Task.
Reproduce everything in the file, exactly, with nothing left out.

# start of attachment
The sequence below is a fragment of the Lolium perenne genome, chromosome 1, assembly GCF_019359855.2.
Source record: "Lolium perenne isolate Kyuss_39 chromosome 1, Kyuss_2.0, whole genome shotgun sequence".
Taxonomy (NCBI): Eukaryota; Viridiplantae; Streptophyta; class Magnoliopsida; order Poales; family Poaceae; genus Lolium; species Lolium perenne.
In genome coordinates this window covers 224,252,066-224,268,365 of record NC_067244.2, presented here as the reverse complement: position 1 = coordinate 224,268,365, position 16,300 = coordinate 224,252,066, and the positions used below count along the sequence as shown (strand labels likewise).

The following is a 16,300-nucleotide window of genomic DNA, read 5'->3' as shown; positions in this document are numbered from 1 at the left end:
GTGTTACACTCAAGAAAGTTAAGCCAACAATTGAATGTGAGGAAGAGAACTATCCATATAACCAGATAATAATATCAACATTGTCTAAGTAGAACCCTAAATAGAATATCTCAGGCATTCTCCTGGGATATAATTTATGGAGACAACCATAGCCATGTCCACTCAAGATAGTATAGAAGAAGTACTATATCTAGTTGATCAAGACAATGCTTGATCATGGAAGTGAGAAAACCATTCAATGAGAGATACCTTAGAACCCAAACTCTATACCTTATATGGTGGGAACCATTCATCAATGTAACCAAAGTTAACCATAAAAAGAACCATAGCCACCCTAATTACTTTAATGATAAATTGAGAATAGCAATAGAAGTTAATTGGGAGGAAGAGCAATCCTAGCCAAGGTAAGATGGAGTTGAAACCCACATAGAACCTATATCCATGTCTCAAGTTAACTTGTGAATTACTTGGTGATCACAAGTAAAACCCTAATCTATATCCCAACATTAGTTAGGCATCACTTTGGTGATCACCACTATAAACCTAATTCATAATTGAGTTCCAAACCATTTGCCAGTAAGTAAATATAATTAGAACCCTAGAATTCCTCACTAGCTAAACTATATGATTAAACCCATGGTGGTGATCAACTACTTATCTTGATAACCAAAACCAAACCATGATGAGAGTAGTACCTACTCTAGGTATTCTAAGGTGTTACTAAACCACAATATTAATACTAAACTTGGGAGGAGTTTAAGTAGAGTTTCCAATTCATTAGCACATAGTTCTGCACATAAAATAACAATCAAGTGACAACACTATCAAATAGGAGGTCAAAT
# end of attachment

The sequence below is a fragment of the Lolium perenne genome, chromosome 1, assembly GCF_019359855.2.
Source record: "Lolium perenne isolate Kyuss_39 chromosome 1, Kyuss_2.0, whole genome shotgun sequence".
Taxonomy (NCBI): Eukaryota; Viridiplantae; Streptophyta; class Magnoliopsida; order Poales; family Poaceae; genus Lolium; species Lolium perenne.
In genome coordinates this window covers 224,252,066-224,268,365 of record NC_067244.2, presented here as the reverse complement: position 1 = coordinate 224,268,365, position 16,300 = coordinate 224,252,066, and the positions used below count along the sequence as shown (strand labels likewise).

The following is a 16,300-nucleotide window of genomic DNA, read 5'->3' as shown; positions in this document are numbered from 1 at the left end:
GTGTTACACTCAAGAAAGTTAAGCCAACAATTGAATGTGAGGAAGAGAACTATCCATATAACCAGATAATAATATCAACATTGTCTAAGTAGAACCCTAAATAGAATATCTCAGGCATTCTCCTGGGATATAATTTATGGAGACAACCATAGCCATGTCCACTCAAGATAGTATAGAAGAAGTACTATATCTAGTTGATCAAGACAATGCTTGATCATGGAAGTGAGAAAACCATTCAATGAGAGATACCTTAGAACCCAAACTCTATACCTTATATGGTGGGAACCATTCATCAATGTAACCAAAGTTAACCATAAAAAGAACCATAGCCACCCTAATTACTTTAATGATAAATTGAGAATAGCAATAGAAGTTAATTGGGAGGAAGAGCAATCCTAGCCAAGGTAAGATGGAGTTGAAACCCACATAGAACCTATATCCATGTCTCAAGTTAACTTGTGAATTACTTGGTGATCACAAGTAAAACCCTAATCTATATCCCAACATTAGTTAGGCATCACTTTGGTGATCACCACTATAAACCTAATTCATAATTGAGTTCCAAACCATTTGCCAGTAAGTAAATATAATTAGAACCCTAGAATTCCTCACTAGCTAAACTATATGATTAAACCCATGGTGGTGATCAACTACTTATCTTGATAACCAAAACCAAACCATGATGAGAGTAGTACCTACTCTAGGTATTCTAAGGTGTTACTAAACCACAATATTAATACTAAACTTGGGAGGAGTTTAAGTAGAGTTTCCAATTCATTAGCACATAGTTCTGCACATAAAATAACAATCAAGTGACAACACTATCAAATAGGAGGTCAAAT